Suresh- I have been shooting exclusively with a Fuji X100 series camera for the last 5 years. First with an X100S and now with an X100F. The camera comes with a fixed 23mm (35mm equivalent). That's been my favorite focal length.
Anshul- Inspiration is an essential aspect of any creative outcome, where & how do you derive yours from? Suresh- The beauty with the internet is that you now have access to hundreds of fantastic artists from around the world. They are a huge source of inspiration (especially on sites like Flickr). On top of that, I am also an avid photobook collector. I find that looking at pictures in a book is probably the best way to study them. The tactile feeling adds to the experience, and books make you slow down.
Other than that, I get inspired by movies, TV Series, and books (mostly sci-fi). Anything that can feed your imagination has the potential to alter your art.
Anshul- Tell us about the top three photographers you are inspired by and why? \
Suresh- Bringing the number down to 3 is complicated. The inspirations keep changing depending on my mood. Having already mentioned Alex Webb in a previous response, let me mix things up. Currently, my 3 top 3 inspirations are:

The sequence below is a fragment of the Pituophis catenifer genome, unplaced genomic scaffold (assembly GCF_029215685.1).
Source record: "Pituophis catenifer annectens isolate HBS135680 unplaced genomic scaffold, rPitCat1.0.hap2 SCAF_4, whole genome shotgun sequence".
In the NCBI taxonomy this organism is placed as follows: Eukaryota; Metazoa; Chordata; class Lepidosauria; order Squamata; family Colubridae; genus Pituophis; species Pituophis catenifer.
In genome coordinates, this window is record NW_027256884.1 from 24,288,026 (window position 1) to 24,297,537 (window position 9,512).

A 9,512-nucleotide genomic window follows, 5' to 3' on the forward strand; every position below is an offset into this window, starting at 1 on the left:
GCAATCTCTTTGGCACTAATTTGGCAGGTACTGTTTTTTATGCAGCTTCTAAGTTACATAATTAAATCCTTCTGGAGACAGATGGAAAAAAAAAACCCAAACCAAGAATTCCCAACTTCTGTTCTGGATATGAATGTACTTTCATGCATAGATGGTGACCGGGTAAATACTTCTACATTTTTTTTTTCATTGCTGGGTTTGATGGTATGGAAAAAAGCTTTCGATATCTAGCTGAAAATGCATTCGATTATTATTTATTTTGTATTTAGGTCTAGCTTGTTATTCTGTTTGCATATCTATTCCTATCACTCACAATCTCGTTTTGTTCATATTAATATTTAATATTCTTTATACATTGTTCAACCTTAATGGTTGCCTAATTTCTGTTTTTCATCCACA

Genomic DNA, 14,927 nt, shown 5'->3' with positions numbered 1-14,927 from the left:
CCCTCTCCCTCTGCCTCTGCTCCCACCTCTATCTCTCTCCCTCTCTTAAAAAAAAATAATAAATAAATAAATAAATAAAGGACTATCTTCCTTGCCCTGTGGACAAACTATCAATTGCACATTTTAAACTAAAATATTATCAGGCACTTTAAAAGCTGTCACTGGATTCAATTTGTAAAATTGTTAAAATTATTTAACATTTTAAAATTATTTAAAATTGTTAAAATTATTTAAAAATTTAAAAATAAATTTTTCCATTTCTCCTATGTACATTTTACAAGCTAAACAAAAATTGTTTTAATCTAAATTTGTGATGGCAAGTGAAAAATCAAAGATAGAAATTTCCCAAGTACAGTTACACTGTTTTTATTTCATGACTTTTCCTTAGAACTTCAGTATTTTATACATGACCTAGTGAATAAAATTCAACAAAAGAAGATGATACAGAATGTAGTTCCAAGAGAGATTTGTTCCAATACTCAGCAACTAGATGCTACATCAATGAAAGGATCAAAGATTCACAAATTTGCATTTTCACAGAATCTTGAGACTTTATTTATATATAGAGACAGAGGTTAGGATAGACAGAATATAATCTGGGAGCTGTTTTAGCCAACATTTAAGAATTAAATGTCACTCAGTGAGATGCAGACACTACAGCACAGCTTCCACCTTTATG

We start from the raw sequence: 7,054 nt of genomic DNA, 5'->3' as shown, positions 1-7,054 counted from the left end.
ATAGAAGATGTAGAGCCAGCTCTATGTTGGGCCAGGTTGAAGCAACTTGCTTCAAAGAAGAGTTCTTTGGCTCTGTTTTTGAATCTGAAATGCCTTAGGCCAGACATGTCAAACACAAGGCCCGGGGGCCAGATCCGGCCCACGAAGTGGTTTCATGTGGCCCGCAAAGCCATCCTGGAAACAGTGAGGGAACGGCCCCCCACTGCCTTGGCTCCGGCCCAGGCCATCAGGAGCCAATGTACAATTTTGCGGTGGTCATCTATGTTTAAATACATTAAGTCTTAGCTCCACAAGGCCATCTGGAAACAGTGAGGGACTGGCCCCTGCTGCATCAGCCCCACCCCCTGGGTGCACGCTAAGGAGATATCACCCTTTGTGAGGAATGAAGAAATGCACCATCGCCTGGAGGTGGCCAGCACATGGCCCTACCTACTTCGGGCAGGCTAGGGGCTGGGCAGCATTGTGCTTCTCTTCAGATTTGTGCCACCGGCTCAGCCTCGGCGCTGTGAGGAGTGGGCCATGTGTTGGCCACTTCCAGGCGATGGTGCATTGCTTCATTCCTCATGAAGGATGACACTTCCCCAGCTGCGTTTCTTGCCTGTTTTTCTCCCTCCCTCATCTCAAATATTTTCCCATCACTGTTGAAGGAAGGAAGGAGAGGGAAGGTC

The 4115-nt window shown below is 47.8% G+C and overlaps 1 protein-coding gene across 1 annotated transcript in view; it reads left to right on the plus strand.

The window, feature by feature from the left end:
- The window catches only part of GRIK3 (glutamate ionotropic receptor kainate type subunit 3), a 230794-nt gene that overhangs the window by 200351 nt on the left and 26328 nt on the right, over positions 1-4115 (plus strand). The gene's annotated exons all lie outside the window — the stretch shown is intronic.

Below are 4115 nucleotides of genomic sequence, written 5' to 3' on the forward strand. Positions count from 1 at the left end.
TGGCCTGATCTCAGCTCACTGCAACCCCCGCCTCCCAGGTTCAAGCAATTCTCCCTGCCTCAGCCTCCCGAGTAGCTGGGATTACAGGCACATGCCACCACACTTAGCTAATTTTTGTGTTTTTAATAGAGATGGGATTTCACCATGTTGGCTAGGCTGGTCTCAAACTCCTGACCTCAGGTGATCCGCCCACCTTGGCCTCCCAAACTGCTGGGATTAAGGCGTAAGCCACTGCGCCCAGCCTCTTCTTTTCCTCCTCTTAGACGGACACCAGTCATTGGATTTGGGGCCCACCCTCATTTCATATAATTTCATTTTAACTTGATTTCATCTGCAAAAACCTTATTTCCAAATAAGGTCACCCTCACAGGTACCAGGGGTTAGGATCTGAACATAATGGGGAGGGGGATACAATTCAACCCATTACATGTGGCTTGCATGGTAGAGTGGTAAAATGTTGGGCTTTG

Lars Tunbjork, for his beautiful use of color with flash and the surreal world he creates in his images. I feel that I am in a strange world, almost like earth but slightly different.
Larry Towell: his book "The Mennonites" is one of the best books I have ever laid eyes on for his compelling compositions and the emotional connect he has established with his subject matters.
Tiago Santana: one of my latest "discoveries," Tiago is a tremendous artist. His black and white work is out of this world. I love how close he goes to his subjects and still keeps intense compositions.
You can see more of Suresh's work here.